The World Monuments Fund wants to help restore the Gateway Arch’s shine.
As the government shutdown that has shuttered the iconic stainless steel monument entered its second week Tuesday, the international group announced that the Arch had been placed on its watch list, informally known as the “most endangered monuments list.” The World Monuments Fund targeted the 630-foot Arch as one of 67 international monuments threatened by “neglect, vandalism, conflict or disaster.”
The designation could result in money to help pay to study and, eventually, fix the Arch’s problems, which include rust and corrosion.
“The preservation of twentieth-century materials and structural designs has proven challenging,” the group said of the Arch. “The unusual shape and extreme height of the Arch compound these difficulties, as do economic trends that have led to decreased government funding for the stewardship of national monuments. The complexity of preserving both the structural integrity and aesthetic qualities of the Arch compels cooperation between the public and private sectors to ensure that adequate expertise and resources are brought to bear in the preservation of this important landmark and national symbol.”
The New York-based group, dedicated to saving important landmarks from around the world, has issued its watch list every two years since 1996 to call attention to monument sites. The list is assembled by a panel of experts in archaeology, architecture, art history and preservation.
This year’s list includes sites in Syria, which are threatened by political unrest, as well as the ancient city of Venice, Italy.
The Post-Dispatch disclosed in 2011 that Arch officials had been investigating corrosion and stains on the monument for more than six years. The most recent study said that the rust and debris was only cosmetic and didn’t threaten the monument’s structural integrity, but that the monument needed to be cleaned. No timetable for that has been set because National Park Service officials are seeking money for additional study.
The Arch hasn’t been cleaned since it was topped off in 1965.
Frank Sanchis, the director of U.S. Programs for the World Monuments Fund, said the National Park Service had asked his organization to help raise $300,000 for an additional study that would send crews rappelling down the upper reaches of the monument for a closer look at the stains.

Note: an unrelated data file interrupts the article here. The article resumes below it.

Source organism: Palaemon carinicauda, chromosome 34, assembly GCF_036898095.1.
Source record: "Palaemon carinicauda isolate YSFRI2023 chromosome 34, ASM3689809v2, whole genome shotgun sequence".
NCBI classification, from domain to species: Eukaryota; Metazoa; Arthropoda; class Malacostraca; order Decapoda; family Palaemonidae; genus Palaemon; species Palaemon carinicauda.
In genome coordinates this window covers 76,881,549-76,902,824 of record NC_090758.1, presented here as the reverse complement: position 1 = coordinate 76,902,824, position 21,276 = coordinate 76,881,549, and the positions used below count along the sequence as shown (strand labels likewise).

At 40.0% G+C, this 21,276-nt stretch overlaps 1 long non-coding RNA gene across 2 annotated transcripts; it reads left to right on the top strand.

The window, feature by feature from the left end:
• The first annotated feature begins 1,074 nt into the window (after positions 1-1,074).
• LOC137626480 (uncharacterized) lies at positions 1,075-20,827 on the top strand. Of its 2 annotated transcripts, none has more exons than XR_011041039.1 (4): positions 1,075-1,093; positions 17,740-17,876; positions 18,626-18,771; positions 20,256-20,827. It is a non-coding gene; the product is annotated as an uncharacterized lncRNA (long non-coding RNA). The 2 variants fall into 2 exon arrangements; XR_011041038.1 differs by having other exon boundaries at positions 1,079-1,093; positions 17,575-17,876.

Sanchis said the park service had about half of that money in hand.
“We would try to raise the rest privately,” Sanchis said.
The group seeks to bolster public-private partnerships for monument preservation.
CityArchRiver 2015, which has worked to put in place $380 million of public and private money to renovate the Arch grounds, indicated on Wednesday that its commitment was limited to the grounds around the Arch, not repairs or cleaning of the monument itself.
“The Arch staining is a National Park Service maintenance issue and is not part of the CityArchRiver project which includes the Arch grounds, museum and visitor center under the Arch, Old Courthouse, Riverfront, Kiener Plaza, roadway improvements and more,” said Ryan McClure, a spokesman for CityArchRiver. “NPS is working on this issue and is coordinating directly with the World Monuments Fund regarding their interest in assisting with the process.”
Sanchis, of the monument fund, said one complicating factor was the government shutdown. His private group, which was founded in 1996 with support from American Express, has been unable to coordinate with park officials because the Arch is closed to business.
That closure could have an impact on the Arch’s bottom line as the shutdown continues. More than two million people visit the monument each year. Tickets to visit the top of the Arch cost $10 for adults and $5 for children, meaning the Arch potentially is missing out on $200,000 or more for every week it is closed.
Arch officials couldn’t be reached for comment. Emails were returned with automatic messages saying responses would given when “the government reopens.”
Nearby businesses said the shutdown of the Arch had had little impact on business — so far.
Jeff Moll, a manager at the nearby Hilton St. Louis by the Ballpark, said business had been brisk because of corporate events and baseball.
“That has helped us out,” Moll said. “I think the Arch shutdown would have more of an impact in the summer months.”
Though visitors can’t travel to the top of the monument, they can still stand outside and snap photographs.
Bryan King, the director of sales and marketing at the Hyatt Regency at The Arch, also said the closure hadn’t had an impact on business so far. But he said “it negatively impacts the St. Louis experience.”
Brian Hall, chief marketing officer at the St. Louis Convention & Visitors Commission, agreed. “We’ve not seen any impact, other than a handful of comments from frustrated tourists who said they were really hoping to go the top,” he said.